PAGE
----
Even by the usual standards of the Isle of Skye in early February, it wasn’t the balmiest of mornings. Visibility was so poor that Marion Cotillard, one of the two stars of the new cinema adaptation of William Shakespeare’s Macbeth that was filming on the island, had strayed into a bog and disappeared from view. It had taken two crew members to fish her out while the mud sucked at her feet.
By midmorning, the temperature was still 10 degrees below freezing, and the hail was so furious that the director, Justin Kurzel, had to fasten industrial fans to the fronts of his cameras to blow it out of shot. After calling action, Kurzel and his crew watched scenes on a monitor under a flapping tarpaulin. But Michael Fassbender, who was playing Macbeth, had to stand there unshielded, his face turned towards the storm.
I meet Fassbender 15 months later, on a roof-terrace bar during the Cannes Film Festival, the day before Macbeth’s world premiere. It’s 29C outside, and the sun gleams over the bay like a polished plate. The 38-year-old actor is sitting with his shirt unbuttoned to the chest, and his teeth are bared in a wide, wolfish grin.
The terrace is preposterously out of whack with the on-set conditions Fassbender is describing, and we’re both laughing semi-guiltily at the contrast. He concedes that the weather during the Macbeth shoot was on occasion “restrictive”. But for Fassbender, restrictive is good.
“Innovation comes through restriction,” he says. “And while on a big film you’ve got all the options in the world open to you, on a small film even getting it made is a hard thing. I love how fast you have to work – that pressure of having to get it right in one take or not at all.”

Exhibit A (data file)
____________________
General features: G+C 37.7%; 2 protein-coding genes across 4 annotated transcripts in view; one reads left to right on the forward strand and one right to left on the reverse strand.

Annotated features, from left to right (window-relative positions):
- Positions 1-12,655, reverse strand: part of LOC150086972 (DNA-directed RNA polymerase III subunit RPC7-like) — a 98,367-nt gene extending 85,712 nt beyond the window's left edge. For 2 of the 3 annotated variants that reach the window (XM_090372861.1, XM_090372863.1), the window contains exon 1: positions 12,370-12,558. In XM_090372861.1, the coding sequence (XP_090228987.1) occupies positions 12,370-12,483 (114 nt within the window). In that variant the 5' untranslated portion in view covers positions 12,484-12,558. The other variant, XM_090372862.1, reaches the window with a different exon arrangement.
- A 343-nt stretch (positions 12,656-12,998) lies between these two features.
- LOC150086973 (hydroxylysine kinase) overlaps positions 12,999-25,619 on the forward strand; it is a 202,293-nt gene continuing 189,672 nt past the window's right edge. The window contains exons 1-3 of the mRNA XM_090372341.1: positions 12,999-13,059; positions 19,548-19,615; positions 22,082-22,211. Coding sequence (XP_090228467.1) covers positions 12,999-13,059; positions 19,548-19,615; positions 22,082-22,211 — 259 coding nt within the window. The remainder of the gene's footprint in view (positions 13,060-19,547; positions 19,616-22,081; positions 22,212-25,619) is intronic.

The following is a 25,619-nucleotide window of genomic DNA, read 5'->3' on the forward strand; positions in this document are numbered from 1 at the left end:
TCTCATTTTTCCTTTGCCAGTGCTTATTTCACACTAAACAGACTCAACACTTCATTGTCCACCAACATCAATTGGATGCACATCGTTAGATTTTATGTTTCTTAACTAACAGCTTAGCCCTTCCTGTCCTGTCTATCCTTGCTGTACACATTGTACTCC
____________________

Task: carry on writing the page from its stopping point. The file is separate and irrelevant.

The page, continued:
Whether the budget allows for one take or 50, Fassbender’s capacity for getting it right is now well known. It’s almost impossible to leave one of his films without feeling you’ve just seen one of the greatest actors of his generation swinging away at the coalface.
His first major screen role came in 2001, with a part in the HBO series Band of Brothers. But his real breakthrough came seven years later with Steve McQueen’s Bafta and Cannes-winning Hunger, in which Fassbender played the IRA hunger-striker Bobby Sands, and survived on water and seeds to lose more than two stones for the part.
He went on to star in two more films for McQueen, Shame and 12 Years a Slave, as well as playing the villainous Magneto in two X-Men films (a third is due next summer), the luxuriantly named Lt Archie Hicox in Quentin Tarantino’s Inglourious Basterds, David, the T E Lawrence-channelling android in Ridley Scott’s Prometheus, a thunderous Rochester in Cary Fukunaga’s Jane Eyre, and other unquiet souls.